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How dare you?

The topic of boundaries has been coming up in many coaching sessions over the past couple of weeks. So I thought it might be valuable to write about it.


Many people don't know what a personal boundary is so I'll just define it right here: something that indicates a limit on what you'll participate in or accept. Parents place limits on children to train them up in the ways they ought to be in order that they may function well within the society. Adults train each other in interpersonal relationships with boundaries too.


Some boundaries are very solid, strong and fortified. And some are permeable. A boundary that is strong is something that you're not willing to negotiate on. You know why you have the boundary and you like your reasons (a.k.a. having your own back.) For example: you will not get into a car with a driver who's been drinking. Even for threat of an unwanted reaction to your boundary, you still don't budge; you don't get in the car no matter what the persons present want to think about you and your boundary.


Some boundaries are permeable. Just like a rule that isn't regularly enforced by a parent, a boundary that isn't honored consistently in adult relationships will get challenged. That's because a boundary that we allow someone to coerce us into giving up isn't really a boundary at all. Behavior that we think should be unacceptable actually is acceptable; because we allow it. And when we allow our no's to turn into yeses, we end up feeling regret and shame towards ourselves and resentment and anger toward the other. So why do we allow some boundaries to get crossed and others we won't budge on?


The ones that get crossed are the ones that don't have our complete buy-in. We don't clearly know why we have the boundary or really like our reasons. We might not completely believe we deserve to have personal boundaries. While we might value what the boundary protects, we value more what we fear we would lose if we maintain it. If your boundaries don't have your complete belief, the people who would benefit from you not having them will not believe in them either. It is NOT other people's responsibility to believe in our boundaries; it's ours.


When someone starts to build their self-esteem, they start to value what their boundaries protect more than they value what they'd lose by maintaining their boundaries. In the beginning of this self-esteem building journey, often they are gaining more belief in their right to personal boundaries, but they often lack belief in their ability to maintain them. After all, they have a pattern of not standing their ground. They are often angry at themselves for not having stronger self-esteem (and stronger boundaries) in the past. That anger often transfers to the other who has been conditioned to expect getting their way. So in the beginning, as a way of convincing themselves of their ability and right to boundaries, they often defend them with anger and even rage. Dramatic displays of defense, demands for boundary respect, punishing boundary challenge with a new arbitrary boundary, unsolicited justifying or convincing language, and disproportionate push-back like cutting someone completely out of the picture are common.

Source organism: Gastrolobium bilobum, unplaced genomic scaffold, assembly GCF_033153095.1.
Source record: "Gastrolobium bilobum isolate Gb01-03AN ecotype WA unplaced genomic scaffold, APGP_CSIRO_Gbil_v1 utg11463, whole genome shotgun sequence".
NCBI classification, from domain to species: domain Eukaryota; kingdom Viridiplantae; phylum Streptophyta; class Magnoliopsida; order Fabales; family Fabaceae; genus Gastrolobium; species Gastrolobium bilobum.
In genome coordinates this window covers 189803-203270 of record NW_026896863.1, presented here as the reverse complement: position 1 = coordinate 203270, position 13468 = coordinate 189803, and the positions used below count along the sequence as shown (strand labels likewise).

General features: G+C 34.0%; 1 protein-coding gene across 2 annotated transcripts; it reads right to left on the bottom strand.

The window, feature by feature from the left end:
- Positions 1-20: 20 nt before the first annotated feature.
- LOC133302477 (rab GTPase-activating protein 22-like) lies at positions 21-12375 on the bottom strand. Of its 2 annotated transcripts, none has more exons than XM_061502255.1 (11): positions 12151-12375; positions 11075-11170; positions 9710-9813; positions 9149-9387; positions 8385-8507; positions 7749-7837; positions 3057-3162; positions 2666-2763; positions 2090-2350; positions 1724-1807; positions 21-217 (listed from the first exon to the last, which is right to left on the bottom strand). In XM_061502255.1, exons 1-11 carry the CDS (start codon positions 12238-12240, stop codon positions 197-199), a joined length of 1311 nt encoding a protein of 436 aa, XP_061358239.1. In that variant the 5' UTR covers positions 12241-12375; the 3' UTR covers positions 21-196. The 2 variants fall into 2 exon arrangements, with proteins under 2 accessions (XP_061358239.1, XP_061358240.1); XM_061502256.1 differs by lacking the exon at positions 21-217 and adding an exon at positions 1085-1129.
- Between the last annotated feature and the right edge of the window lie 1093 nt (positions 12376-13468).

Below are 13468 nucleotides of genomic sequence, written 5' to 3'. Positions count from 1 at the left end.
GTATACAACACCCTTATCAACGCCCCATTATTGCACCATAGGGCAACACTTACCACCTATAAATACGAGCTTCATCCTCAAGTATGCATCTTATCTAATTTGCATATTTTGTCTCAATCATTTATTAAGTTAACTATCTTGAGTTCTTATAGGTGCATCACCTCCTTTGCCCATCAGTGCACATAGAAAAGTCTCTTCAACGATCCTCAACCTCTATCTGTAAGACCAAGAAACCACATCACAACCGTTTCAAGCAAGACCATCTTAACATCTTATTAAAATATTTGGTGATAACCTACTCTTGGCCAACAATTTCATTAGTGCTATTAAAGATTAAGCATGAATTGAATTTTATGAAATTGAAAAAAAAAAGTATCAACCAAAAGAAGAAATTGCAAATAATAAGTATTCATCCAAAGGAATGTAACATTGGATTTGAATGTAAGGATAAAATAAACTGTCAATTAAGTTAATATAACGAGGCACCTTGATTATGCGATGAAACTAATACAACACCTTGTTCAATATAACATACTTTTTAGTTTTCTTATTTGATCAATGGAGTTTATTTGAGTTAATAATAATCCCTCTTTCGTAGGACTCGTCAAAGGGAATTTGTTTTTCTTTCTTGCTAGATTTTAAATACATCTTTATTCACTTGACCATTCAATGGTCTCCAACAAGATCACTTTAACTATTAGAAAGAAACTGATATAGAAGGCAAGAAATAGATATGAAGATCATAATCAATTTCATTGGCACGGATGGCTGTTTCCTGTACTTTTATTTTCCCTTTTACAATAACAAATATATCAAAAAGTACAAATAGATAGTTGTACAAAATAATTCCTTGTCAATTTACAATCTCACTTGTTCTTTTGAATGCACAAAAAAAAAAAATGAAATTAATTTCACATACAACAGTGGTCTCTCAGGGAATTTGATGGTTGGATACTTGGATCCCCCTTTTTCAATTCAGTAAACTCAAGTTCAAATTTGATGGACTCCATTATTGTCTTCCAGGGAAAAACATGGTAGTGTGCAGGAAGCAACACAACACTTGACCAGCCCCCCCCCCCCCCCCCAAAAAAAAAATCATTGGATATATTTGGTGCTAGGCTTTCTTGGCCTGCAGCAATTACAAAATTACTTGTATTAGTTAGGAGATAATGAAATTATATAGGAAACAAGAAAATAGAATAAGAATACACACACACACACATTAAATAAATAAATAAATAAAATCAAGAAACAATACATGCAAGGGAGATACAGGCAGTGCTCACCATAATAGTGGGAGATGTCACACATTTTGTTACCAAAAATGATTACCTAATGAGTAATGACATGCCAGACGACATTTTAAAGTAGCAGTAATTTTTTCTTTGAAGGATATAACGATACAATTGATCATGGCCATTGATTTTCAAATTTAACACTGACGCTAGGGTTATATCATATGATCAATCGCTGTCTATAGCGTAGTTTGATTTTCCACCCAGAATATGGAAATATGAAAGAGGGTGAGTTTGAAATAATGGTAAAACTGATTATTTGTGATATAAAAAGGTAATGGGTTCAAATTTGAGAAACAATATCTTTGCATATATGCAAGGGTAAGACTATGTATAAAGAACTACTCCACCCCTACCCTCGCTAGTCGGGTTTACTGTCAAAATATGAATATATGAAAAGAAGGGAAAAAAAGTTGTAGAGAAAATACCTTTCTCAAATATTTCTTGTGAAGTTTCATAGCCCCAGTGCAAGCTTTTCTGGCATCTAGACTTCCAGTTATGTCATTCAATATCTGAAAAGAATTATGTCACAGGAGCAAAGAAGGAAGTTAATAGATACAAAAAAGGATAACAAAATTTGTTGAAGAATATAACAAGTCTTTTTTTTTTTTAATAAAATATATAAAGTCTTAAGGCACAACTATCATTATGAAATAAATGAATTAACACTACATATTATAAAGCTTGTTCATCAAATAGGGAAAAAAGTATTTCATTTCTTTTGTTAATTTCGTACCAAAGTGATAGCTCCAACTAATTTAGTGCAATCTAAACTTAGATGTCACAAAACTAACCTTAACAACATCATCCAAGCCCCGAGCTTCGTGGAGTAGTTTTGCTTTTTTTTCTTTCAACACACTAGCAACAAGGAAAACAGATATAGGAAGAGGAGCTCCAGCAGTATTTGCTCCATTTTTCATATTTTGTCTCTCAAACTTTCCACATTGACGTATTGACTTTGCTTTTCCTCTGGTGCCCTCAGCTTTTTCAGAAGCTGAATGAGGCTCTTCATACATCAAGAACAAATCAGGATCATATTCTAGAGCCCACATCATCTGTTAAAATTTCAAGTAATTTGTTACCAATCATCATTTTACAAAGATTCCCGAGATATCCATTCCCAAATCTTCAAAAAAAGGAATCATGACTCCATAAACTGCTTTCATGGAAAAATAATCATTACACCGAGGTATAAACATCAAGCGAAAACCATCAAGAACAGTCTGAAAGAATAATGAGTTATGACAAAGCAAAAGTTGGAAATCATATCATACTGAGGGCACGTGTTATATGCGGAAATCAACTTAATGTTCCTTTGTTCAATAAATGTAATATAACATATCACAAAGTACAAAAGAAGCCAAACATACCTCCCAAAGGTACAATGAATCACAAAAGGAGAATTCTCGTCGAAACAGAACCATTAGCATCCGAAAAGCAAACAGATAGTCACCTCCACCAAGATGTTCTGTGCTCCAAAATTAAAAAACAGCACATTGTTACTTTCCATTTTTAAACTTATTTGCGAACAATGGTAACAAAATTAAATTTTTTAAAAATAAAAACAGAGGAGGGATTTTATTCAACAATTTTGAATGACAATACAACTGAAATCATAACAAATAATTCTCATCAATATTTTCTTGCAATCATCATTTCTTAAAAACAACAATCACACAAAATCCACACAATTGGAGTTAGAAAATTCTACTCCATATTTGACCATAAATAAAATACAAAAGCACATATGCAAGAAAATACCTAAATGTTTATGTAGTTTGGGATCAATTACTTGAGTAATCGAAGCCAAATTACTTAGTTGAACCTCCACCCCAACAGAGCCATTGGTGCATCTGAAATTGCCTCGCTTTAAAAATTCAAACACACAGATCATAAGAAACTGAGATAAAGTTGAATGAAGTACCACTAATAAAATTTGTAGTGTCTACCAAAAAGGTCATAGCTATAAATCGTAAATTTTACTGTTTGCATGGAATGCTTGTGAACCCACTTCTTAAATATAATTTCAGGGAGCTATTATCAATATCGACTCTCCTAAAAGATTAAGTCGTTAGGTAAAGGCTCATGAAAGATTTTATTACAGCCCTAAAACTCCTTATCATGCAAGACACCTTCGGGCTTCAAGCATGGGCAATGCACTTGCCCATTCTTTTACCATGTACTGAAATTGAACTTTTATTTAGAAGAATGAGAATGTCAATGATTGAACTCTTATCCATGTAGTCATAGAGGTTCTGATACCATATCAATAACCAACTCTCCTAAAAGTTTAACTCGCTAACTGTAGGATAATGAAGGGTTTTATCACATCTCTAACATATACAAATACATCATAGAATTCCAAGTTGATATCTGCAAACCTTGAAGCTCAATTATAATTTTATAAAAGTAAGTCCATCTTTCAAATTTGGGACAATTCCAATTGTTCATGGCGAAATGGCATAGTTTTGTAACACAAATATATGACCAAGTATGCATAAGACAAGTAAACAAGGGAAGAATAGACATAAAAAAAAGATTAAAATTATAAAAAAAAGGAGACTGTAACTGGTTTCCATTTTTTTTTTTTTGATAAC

Your boundary need not always an angry electric fence that shocks those who touch it.

Training someone else to interact with us in a completely different way than they've been accustomed to is HARD . . . for both parties; which explains the push-back we often receive. Learning how to behave differently is HARD and SCARY.


In order for someone to learn how to relate to the 'new other', they have to become a 'new them.' For most people it is terrifying to have their self-concept challenged or examined. It's terrifying to acknowledge all of the ways they have been unloving to themselves and the other . . . because if they do, they'll have to feel negative emotions like guilt and shame and regret. Letting go of their mental picture of the other, the relationship, and of self promises the arrival of grief too.


Learning to relate differently is exhausting. It takes paying a lot more attention to the present moment. We can't simply use our unconscious mind to direct the interaction anymore. It takes an incredible amount of conscious energy on our part and theirs. It takes persistence and repetition for a new behavior to become a new normal that our unconscious mind can take over. When we can keep in mind that it's hard for both of us, we can take push-back a lot less personally. And when we can do this, we can begin to see push-back as a call for help and respond with gentle reminders of the new way of relating.


Your boundary can be a consistent light around you that announces: I will be treated sacredly.

As we practice having our own back, building our belief, and learn to trust ourselves (self-confidence) we don't have to defend boundaries with anger anymore. As you repeat the pattern of respecting yourself and what you protect with your boundaries, the people around you will learn to do the same. And if they don't want to do the hard work of learning how to interact with you differently, you don't even have to put distance between yourself and them; they'll do it for you. You'll discover that the thing you feared to lose all that time that you were abandoning yourself for the other, is still available to you; and can be found in much safer places. It doesn't have to be 'either I keep you or I keep me'; it becomes 'I can have you and have me too.'


With love,

Merianne

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